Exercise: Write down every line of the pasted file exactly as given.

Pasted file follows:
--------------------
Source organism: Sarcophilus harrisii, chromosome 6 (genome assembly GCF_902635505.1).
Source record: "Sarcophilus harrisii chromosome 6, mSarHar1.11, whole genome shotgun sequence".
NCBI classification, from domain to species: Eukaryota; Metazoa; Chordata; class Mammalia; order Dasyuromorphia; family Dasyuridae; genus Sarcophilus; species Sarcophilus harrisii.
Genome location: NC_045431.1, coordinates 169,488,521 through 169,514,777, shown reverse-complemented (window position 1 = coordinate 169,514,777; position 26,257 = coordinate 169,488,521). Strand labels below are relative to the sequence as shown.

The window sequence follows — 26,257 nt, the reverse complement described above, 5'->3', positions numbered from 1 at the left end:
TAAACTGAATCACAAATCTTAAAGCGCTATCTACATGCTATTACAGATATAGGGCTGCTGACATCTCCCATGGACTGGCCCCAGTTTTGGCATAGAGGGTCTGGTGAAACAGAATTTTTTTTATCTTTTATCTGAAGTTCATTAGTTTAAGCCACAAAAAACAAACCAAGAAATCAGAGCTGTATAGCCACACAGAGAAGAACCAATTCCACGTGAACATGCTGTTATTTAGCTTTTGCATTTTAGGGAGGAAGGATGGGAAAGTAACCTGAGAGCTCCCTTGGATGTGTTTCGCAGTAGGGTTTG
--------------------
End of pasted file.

Source organism: Sarcophilus harrisii, chromosome 6 (genome assembly GCF_902635505.1).
Source record: "Sarcophilus harrisii chromosome 6, mSarHar1.11, whole genome shotgun sequence".
NCBI classification, from domain to species: Eukaryota; Metazoa; Chordata; class Mammalia; order Dasyuromorphia; family Dasyuridae; genus Sarcophilus; species Sarcophilus harrisii.
Genome location: NC_045431.1, coordinates 169,488,521 through 169,514,777, shown reverse-complemented (window position 1 = coordinate 169,514,777; position 26,257 = coordinate 169,488,521). Strand labels below are relative to the sequence as shown.

The window sequence follows — 26,257 nt, the reverse complement described above, 5'->3', positions numbered from 1 at the left end:
TAAACTGAATCACAAATCTTAAAGCGCTATCTACATGCTATTACAGATATAGGGCTGCTGACATCTCCCATGGACTGGCCCCAGTTTTGGCATAGAGGGTCTGGTGAAACAGAATTTTTTTTATCTTTTATCTGAAGTTCATTAGTTTAAGCCACAAAAAACAAACCAAGAAATCAGAGCTGTATAGCCACACAGAGAAGAACCAATTCCACGTGAACATGCTGTTATTTAGCTTTTGCATTTTAGGGAGGAAGGATGGGAAAGTAACCTGAGAGCTCCCTTGGATGTGTTTCGCAGTAGGGTTTG